Rating: Teen (13+)
Release Date: May 2009
Synopsis: “Fai’s secret past is revealed in horrific detail, and all his lies laid bare. Now Fai must face the rage of Kurogane, and the one person who showed Fai kindness as a child is now his mortal enemy. Can Fai survive Kurogane, Ashura-ô, and Fei-Wang Reed’s final curse?”
This entire volume consists of two things: Fai flashbacks, which serve to finally fully flesh out the smiling sorcerer’s tortured past, and then overlapping present-time fight sequences. Thanks to the number of speedline intense, dialogue-scarce action panels, don’t be surprised if you fly through this volume quicker than most. Ultimately, however, all this speed does is induce longing for the next volume to happen sooner than later.
What entertained me most of all in this volume was when through some dictation by Kurogane, we learn concretely that thanks to some magical view-screen shards, the characters present are all privy to the flashbacks that Fai is having about his past. It brings the whole volume into a lot more focus, knowing that you’re sharing in something that everyone there is seeing and being affected by, instead of being pulled away from current events for a necessary, but somewhat distracting, memory excursion. I only wish I’d kept reading before sitting on a particular page and pondering how it didn’t seem to make any sense, since only a little while later the ever-observant Kurogane points out this inconsistency in Fai’s flashback.
Despite Kurogane’s quick thinking however, there were still some moments about the flashbacks that left me confused. Fai and his twin brother, Yui, have interchanging names throughout the story, intentionally mind you, but there are a few moments where the Fai as we know him is conversing with Fei-Wang Reed and the throwing about of the twins’ name had my eyes spiraling more than once as I reread panels to try and grasp who was talking about who. Either way, it didn’t change the melancholic bleakness of the twins’ story, a tale begun in the previous volume and completed here in the twenty-first. It’s near impossible not to feel sympathy for Fai, whose smiling face has been hiding a guilt-ridden past and a misguided devotion along with the subconscious weight of magical curses laid on him in his youth.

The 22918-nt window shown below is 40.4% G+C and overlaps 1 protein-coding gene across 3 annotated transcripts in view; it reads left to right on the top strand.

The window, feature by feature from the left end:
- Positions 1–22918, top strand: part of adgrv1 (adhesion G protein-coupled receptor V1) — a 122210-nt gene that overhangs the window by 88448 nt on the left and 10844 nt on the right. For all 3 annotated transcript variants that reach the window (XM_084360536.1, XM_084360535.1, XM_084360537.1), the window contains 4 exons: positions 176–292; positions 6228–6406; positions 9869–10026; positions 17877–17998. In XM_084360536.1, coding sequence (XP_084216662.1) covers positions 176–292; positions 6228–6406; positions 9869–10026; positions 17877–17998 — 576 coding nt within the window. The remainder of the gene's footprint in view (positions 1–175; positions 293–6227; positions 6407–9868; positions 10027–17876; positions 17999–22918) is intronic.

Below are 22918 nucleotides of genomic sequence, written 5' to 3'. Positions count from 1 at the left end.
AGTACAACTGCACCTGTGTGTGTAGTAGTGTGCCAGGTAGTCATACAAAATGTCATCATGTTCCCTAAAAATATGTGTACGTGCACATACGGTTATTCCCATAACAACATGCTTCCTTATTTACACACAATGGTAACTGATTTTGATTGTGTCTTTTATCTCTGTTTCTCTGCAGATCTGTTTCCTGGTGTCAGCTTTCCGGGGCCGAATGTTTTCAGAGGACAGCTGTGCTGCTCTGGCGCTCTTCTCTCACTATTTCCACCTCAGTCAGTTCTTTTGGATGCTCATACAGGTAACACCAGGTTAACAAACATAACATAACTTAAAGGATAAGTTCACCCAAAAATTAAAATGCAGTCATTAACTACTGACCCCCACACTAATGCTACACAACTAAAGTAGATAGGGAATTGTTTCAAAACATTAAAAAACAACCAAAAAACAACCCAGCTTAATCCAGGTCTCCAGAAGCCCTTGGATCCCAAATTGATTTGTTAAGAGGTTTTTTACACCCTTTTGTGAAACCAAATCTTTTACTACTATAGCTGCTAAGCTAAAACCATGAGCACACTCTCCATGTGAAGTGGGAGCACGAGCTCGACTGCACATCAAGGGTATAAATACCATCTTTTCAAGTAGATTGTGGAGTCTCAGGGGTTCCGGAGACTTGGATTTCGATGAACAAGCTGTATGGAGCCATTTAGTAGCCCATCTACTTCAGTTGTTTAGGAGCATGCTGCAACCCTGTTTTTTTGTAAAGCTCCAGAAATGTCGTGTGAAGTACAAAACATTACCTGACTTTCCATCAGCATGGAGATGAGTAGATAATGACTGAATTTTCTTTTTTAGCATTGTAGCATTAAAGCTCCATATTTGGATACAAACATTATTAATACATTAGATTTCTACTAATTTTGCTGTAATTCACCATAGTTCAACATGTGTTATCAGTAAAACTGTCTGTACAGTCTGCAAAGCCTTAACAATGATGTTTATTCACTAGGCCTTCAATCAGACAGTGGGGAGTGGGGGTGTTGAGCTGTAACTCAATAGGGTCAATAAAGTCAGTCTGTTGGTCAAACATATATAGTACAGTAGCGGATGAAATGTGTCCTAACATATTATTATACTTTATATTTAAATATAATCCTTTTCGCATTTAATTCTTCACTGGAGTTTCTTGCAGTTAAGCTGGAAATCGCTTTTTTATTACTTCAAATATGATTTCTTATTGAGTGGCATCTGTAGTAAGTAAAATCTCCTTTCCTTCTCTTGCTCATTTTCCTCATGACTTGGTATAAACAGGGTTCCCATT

Always knowing how to keep readers waiting eagerly for the next book, CLAMP also ends the story with a solid ‘whoa!’ moment that’s bound to shock, and make a good lasting impact after you’ve closed the book after finishing, when the bond between Kurogane and Fai is tested once again with dire consequences. I love it, full admittance, as those two continue to appeal to my inner-fangirl, but regardless of that more shallow reasoning, the ending is another example of the effectiveness of the evolving relationships between characters in this fantasy adventure. The whole volume tailors heavily to fans of character-relation dramas as the connection between an emotionally-scarred Fai and his saviour, the awakened King Ashura, also prove to be some of the most sweet, but also chilling, moments of the series in recent memory.
A continued recommend read that I cannot stress enough the worth of sticking with. I don’t argue with those who found the series slogging around the 10 book mark, but read a few books more and everything is worth it. Compelling characters and CLAMP’s fantastically eye-catching artwork continue to make Tsubasa a must-have for me the moment it hits store shelves.